Kenya, Uganda and Tanzania in anti-fake news campaign

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Uhuru Kenyatta Image copyright AFP
Image caption President Kenyatta says the new law will help prosecute cyber criminals

A new law in Kenya is the latest in East Africa to punish the spreading of “false information” and impose a lengthy jail term on offenders.

It proposes a fine of $50,000 (£37,000) and/or up to two years in prison for publishing “false” information.

The Computer Misuse and Cybercrimes law also criminalises abuse on social media and cyber bullying.

Critics of the “fake news” laws in Kenya, Uganda and Tanzania say they are meant to muzzle independent media.

The Committee to Protect Journalists had urged President Uhuru Kenyatta to send back the bill to parliament to remove clauses that it says violated press freedom and freedom of expression.

The rights body said that parts of the law criminalised unauthorised access and sharing of government data which would remove protection for whistle-blowers.

According to Kenya’s Editor’s Guild, the law “may be abused by state authorities to curtail media freedom”.

Why has the law been passed?

President Kenyatta said in a statement that the new law would provide a legal basis to prosecute cybercrimes, including child pornography, computer fraud and identity theft.

The law also criminalises “unauthorised interference to a computer system” saying that offenders will be fined $100,000 or five years in prison if it threatens national security or results in financial loss.

In March, several MPs complained of cyber bullying, with some lawmakers saying they had been receiving unsolicited nude pictures while others said their names had been used to open fake social media accounts.

What do critics say?

Critics of the new law, however, say that some clauses in the new law are an attempt to return a section of a criminal law that found offenders liable for “undermining the authority of a public officer”, which has been used to arrest bloggers for posting comments that some government officials did not like.

Image copyright AFP
Image caption The Kenyan media see the new law as another attempt to muzzle them

Some bloggers in Kenya have become big media influencers – they boast thousands, sometimes a million, followers on social media platforms and they are known to sell their influence in support of causes online.

Their reputation has earned them the moniker “keyboard warriors”.

They were especially busy during last year’s election, which was awash with false information on social media.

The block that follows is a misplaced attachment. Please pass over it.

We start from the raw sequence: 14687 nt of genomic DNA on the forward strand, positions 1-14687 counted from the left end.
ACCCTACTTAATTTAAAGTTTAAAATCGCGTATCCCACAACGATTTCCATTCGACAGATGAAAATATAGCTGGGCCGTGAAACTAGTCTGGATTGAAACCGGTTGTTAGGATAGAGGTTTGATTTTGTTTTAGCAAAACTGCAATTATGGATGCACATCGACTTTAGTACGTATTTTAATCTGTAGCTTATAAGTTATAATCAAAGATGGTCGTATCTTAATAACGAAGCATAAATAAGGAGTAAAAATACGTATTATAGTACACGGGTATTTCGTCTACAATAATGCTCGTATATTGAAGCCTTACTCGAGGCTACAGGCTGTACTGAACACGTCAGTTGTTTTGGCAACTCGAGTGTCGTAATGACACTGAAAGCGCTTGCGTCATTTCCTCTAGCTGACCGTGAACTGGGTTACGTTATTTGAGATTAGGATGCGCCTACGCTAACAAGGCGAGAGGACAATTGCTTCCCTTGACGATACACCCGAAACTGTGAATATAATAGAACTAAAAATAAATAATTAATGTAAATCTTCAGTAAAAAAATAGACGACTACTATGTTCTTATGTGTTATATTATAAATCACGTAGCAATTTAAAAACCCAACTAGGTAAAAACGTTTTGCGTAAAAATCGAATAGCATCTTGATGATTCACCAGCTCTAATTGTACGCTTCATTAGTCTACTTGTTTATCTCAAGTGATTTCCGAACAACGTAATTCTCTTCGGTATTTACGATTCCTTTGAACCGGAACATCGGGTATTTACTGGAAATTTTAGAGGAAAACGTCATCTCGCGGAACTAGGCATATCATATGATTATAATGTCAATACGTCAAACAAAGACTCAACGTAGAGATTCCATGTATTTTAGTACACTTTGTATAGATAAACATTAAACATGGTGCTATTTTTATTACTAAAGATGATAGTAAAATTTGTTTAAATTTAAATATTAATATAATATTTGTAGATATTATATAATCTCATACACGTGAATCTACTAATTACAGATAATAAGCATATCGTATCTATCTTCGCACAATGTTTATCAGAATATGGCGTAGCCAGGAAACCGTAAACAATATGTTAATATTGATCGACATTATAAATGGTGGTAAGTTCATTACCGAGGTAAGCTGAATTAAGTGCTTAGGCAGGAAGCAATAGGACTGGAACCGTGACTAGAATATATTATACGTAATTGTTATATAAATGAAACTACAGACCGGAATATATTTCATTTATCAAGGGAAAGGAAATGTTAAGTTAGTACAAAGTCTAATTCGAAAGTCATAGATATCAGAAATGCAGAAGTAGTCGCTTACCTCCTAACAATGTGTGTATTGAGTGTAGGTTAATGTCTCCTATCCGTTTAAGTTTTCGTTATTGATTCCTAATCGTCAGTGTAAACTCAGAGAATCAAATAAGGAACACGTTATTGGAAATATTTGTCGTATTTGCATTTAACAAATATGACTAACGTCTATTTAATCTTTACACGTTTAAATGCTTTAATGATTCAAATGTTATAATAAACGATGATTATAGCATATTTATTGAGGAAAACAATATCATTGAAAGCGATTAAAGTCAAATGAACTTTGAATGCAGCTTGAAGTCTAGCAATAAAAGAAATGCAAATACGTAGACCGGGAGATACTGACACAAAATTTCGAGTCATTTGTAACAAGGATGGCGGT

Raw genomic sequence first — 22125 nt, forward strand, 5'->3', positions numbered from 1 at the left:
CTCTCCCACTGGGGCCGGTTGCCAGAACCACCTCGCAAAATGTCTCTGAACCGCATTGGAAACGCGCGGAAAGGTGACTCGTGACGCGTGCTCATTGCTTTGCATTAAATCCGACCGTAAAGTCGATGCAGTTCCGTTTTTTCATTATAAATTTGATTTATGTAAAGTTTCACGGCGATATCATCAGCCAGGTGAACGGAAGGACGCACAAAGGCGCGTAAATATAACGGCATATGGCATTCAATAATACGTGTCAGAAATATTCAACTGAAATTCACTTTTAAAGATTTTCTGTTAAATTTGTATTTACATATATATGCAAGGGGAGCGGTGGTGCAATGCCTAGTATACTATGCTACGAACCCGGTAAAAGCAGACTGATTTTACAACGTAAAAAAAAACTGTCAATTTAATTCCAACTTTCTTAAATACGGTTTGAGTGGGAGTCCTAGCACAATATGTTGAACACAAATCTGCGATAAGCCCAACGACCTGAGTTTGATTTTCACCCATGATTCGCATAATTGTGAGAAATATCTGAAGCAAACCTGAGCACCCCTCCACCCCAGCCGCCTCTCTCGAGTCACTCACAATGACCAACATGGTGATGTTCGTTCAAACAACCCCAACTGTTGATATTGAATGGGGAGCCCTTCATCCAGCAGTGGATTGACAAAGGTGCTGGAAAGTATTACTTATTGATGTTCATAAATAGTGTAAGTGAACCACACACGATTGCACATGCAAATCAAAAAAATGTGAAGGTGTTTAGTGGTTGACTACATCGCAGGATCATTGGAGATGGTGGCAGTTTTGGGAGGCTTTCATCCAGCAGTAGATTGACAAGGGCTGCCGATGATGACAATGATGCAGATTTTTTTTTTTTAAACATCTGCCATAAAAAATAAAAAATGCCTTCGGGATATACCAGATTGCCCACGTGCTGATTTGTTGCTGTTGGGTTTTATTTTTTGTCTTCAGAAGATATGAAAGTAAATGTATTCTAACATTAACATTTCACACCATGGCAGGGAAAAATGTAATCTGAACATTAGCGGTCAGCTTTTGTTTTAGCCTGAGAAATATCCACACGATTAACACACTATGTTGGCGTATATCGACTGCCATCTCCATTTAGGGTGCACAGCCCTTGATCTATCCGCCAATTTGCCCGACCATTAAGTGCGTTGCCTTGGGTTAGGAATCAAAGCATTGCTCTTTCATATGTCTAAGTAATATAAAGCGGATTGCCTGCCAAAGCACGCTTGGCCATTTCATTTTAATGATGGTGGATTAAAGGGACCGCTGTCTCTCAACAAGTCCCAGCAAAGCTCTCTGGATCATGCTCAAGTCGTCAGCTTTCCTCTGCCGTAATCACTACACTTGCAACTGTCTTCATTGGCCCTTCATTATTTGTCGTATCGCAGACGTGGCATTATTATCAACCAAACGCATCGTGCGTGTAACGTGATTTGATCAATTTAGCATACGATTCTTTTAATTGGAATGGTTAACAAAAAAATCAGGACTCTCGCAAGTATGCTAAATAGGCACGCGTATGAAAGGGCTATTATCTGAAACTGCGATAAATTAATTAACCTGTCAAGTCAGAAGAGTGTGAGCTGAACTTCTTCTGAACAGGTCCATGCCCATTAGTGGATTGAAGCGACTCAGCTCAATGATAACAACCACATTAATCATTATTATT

A local lawyer has wondered about the fate of the government-allied bloggers:

What is happening in Tanzania?

The situation is not dissimilar in neighbouring Tanzania where authorities recently published new regulations which require bloggers to pay $920 (£660) for the privilege of posting content online.

The government says it wants to protect the East African nation from “lies” being spread online, although critics see it as a way of muzzling freedom of expression.

Image copyright AFP
Image caption President John Magufuli has backed controversial blogging laws

President John Magufuli says he aims “to weed out” what he refers to as a “disease”.

The new rules require all online publishers including bloggers, vloggers and podcasters to register and pay $480 for a three-year licence, plus an annual fee of $440.

The High Court however halted the 5 May implementation of the regulations after a group of activists and representatives from the media challenged them.

If the law passes the court challenge, it would punish offenders with a fine of not less than $2,000 or imprisonment of not less than 12 months, or both.

Tanzania’s Bloggers Network said that they were worried about the impact the new regulations would have on its members, suggesting that some may have to stop running their blogs.

A co-founder of the country’s most popular website Jamii Forums, a messaging-board, which is dubbed “Swahili Wikileaks’, said it might consider closing because of a clause in the regulations that require them to store their contributors’ details for 12 months.

What about Uganda’s ‘gossip tax’?

In Uganda, President Yoweri Museveni’s government has put on hold plans for a “social media ” tax after the finance ministry said that it would need to consult on how such a tax plan would be implemented.

Mr Museveni had proposed a tax on Facebook and WhatsApp, saying the revenue collected would help the country “cope with consequences of Olugambo [gossiping]”.

Image copyright AFP
Image caption President Museveni proposed a social media tax

He said recently: “We are going to control it [social media]. We know who is spreading hate messages. We shall go for them. You must bring discipline in your systems”.

Critics say that the 73-year-old leader’s intention is to muzzle the press and those who are against his plan to run again in the 2021 elections. His government shut down social media platforms during the 2016 election.

In a recent meeting with media owners and editors, Mr Museveni urged them to “filter” news and not broadcast “lies”.

Uganda is also planning to unveil its own version of Facebook and Twitter this year.

The head of the communication commission Godfrey Mutabazi said that the inspiration to develop local platforms was to host online content in the country, “instead of Ugandans, for example, visiting Twitter, they will have something local that they will be able to use,” he is quoted as saying.

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